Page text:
Do's and Don'ts
- Begin with the Best Art. Despite advances
in graphic software and printing, the adage “Garbage in, garbage out” still
applies. The better the original, the more latitude the printer has in achieving
desired results. Use photographs that exhibit full tonal range.
Don’t convert a color photo to a black-and-white reproduction, if a
black-and-white original is available. Start with the best, each step results
in a generational loss in quality.
- Use the Right Software. Prepare your art in the program
best suited for the task. Illustrator® is a drawing (vector) program, ideal
for logos, packaging, posters and single-page layouts. Photoshop® is a pixel-based
(raster) program for size adjustment, color-correcting and manipulating scanned
images such as photographs and flat art. Neither is intended for multi-page
documents. Use a page layout program such as QuarkXPress® or InDesign® for
- Make Image Changes Before Importing. Scale, rotate, flop
and manipulate images in the original graphic application (Photoshop® or
Illustrator®) before importing into your page-layout program (QuarkXPress® or
InDesign®). If done in a page layout program, these steps consume computer
memory and may cause output difficulties.
- Maintain Image Quality. Photoshop® provides tremendous
pixel control, keep in mind that raster software does not enlarge images
without a loss in quality. When producing a digital image, start big,
you can scale down later with impunity. If you need to enlarge an image,
rescan or reshoot at a higher resolution.
- CMYK or RGB. Remember that offset printing requires all
files be in CMYK to separate properly. Printers often prefer to make the
conversions themselves to stock images supplied in RGB mode. If the printer
requests otherwise, ask for a conversion profile to follow. Keep in mind
that standard default settings on your software may convert some colors to
straight black, rather than build the color out of CMYK.
- Trust the Software, Not the Screen. If you are doing color
corrections or manipulations on your own, rely on the numerical color gauges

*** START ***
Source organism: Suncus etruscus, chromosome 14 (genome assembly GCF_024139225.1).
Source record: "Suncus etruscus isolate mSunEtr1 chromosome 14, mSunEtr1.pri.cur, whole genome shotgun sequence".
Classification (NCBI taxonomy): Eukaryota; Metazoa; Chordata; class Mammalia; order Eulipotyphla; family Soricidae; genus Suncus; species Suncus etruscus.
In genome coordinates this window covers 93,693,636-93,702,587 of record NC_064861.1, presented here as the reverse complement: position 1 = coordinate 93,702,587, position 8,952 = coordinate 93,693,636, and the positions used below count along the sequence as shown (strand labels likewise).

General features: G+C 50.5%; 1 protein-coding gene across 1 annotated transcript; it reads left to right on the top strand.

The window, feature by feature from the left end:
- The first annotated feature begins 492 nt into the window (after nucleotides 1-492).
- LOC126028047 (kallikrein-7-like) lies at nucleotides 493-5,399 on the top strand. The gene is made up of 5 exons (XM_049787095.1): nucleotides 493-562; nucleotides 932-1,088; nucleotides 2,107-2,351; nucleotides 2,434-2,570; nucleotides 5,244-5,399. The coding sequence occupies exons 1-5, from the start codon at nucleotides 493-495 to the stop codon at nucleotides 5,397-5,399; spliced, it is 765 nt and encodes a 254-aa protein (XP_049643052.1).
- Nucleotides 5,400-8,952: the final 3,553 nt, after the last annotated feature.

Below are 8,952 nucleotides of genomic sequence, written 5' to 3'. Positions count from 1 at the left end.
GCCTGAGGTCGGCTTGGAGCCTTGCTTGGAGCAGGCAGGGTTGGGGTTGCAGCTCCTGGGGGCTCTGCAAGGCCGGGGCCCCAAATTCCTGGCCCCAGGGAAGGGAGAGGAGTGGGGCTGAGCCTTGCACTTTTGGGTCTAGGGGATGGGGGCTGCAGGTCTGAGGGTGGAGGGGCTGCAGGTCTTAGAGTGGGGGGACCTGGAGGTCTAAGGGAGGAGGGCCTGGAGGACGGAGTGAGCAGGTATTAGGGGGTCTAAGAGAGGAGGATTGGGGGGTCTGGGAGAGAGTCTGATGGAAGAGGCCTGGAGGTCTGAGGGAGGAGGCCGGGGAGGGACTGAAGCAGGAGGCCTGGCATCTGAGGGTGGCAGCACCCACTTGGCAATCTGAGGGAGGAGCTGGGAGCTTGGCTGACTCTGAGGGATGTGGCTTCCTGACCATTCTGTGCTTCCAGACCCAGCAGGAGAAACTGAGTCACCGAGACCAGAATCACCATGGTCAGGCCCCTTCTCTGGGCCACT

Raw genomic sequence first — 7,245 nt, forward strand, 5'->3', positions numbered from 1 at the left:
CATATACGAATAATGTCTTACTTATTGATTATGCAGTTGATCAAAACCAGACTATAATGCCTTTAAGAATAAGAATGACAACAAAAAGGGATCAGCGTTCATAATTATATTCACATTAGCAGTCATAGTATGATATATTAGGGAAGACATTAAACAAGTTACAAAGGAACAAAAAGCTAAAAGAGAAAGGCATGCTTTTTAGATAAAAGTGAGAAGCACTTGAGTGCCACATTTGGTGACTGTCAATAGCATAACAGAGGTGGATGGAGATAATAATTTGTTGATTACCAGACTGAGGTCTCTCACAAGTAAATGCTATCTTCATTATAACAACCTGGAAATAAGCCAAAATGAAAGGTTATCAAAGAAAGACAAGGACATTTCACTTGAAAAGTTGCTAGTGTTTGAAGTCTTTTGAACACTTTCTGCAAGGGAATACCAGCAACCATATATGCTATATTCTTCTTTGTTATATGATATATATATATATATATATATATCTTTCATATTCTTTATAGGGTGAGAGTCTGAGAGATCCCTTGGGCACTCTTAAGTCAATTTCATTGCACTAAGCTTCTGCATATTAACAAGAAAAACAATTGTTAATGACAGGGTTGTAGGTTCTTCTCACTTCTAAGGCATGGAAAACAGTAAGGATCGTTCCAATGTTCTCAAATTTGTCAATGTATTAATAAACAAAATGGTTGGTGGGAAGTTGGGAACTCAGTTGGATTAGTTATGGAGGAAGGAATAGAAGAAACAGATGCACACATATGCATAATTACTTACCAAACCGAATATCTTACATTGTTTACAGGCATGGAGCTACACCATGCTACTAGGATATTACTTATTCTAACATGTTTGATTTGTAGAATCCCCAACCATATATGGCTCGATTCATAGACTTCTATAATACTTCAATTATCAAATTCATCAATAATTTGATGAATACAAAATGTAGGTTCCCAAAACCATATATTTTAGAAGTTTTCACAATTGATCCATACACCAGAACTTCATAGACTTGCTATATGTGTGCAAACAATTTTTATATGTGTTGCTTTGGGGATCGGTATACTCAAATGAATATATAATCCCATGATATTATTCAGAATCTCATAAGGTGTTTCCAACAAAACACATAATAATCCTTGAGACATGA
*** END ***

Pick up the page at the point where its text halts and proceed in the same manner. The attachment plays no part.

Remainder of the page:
in Photoshop® rather than what you see on the screen. Be sure to color calibrate
your monitor and printer to reduce discrepancies.
- Keep Track of Your Colors. Graphic programs give you an
infinite choice of colors, you may want to test out different hues to
see which works best. Be sure to keep track of colors and eliminate any
unused ones before releasing files. Otherwise, you may end up with a
separate match-color plate for every color tested, or you may accidentally
specify four-color process for a job that should be printed only in match
- Build to Size. Build your files at actual size unless
your final size is too large for your software to accommodate. A printed
piece with a final size of 8.5 x 11 should be built to 8.5 x 11 page size.
Spreads should be created as two 8.5 x 11 pages, not as a single 17 x 11
form. Before releasing, add 1/8th inch bleeds where appropriate and be sure
to indicate this. Allow your printer to make adjustments for crossovers,
gutter grind-off, creep, etc.
- Name Your Files Clearly. Unusual characters in a name
have been known to cause a printer’s computer to crash. Keep file names under
20 characters and use letters and numbers only. Make sure your files are
labeled with the correct extension: .ai or .eps for Illustrator®; .tif or
.eps for Photoshop®; .indd for InDesign ®; .qxd for QuarkXPress®, and .pdf
for PDF. Important: Indicate
which software version you used in preparing the file as some printers
may not have the latest versions.